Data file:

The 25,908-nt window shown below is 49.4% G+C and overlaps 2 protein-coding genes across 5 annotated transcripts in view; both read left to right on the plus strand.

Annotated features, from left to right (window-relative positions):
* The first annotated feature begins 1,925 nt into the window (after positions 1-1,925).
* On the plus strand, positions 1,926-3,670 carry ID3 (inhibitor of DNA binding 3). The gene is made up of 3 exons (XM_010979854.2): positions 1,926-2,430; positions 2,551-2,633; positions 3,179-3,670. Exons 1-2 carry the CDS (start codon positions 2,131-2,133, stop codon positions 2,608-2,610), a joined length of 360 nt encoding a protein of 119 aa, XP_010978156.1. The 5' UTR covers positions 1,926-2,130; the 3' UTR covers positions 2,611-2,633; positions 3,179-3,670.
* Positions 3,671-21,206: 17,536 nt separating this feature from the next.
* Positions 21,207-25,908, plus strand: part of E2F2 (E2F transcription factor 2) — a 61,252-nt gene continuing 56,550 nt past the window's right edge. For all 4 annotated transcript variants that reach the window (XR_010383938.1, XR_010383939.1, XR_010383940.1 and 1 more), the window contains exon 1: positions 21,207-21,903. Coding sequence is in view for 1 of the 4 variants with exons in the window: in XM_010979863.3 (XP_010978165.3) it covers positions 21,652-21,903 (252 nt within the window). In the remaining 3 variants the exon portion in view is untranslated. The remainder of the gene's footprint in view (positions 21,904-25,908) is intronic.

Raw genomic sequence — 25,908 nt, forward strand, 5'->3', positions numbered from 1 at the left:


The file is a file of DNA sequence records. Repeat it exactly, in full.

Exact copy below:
The 25,908-nt window shown below is 49.4% G+C and overlaps 2 protein-coding genes across 5 annotated transcripts in view; both read left to right on the plus strand.

Annotated features, from left to right (window-relative positions):
* The first annotated feature begins 1,925 nt into the window (after positions 1-1,925).
* On the plus strand, positions 1,926-3,670 carry ID3 (inhibitor of DNA binding 3). The gene is made up of 3 exons (XM_010979854.2): positions 1,926-2,430; positions 2,551-2,633; positions 3,179-3,670. Exons 1-2 carry the CDS (start codon positions 2,131-2,133, stop codon positions 2,608-2,610), a joined length of 360 nt encoding a protein of 119 aa, XP_010978156.1. The 5' UTR covers positions 1,926-2,130; the 3' UTR covers positions 2,611-2,633; positions 3,179-3,670.
* Positions 3,671-21,206: 17,536 nt separating this feature from the next.
* Positions 21,207-25,908, plus strand: part of E2F2 (E2F transcription factor 2) — a 61,252-nt gene continuing 56,550 nt past the window's right edge. For all 4 annotated transcript variants that reach the window (XR_010383938.1, XR_010383939.1, XR_010383940.1 and 1 more), the window contains exon 1: positions 21,207-21,903. Coding sequence is in view for 1 of the 4 variants with exons in the window: in XM_010979863.3 (XP_010978165.3) it covers positions 21,652-21,903 (252 nt within the window). In the remaining 3 variants the exon portion in view is untranslated. The remainder of the gene's footprint in view (positions 21,904-25,908) is intronic.

Raw genomic sequence — 25,908 nt, forward strand, 5'->3', positions numbered from 1 at the left: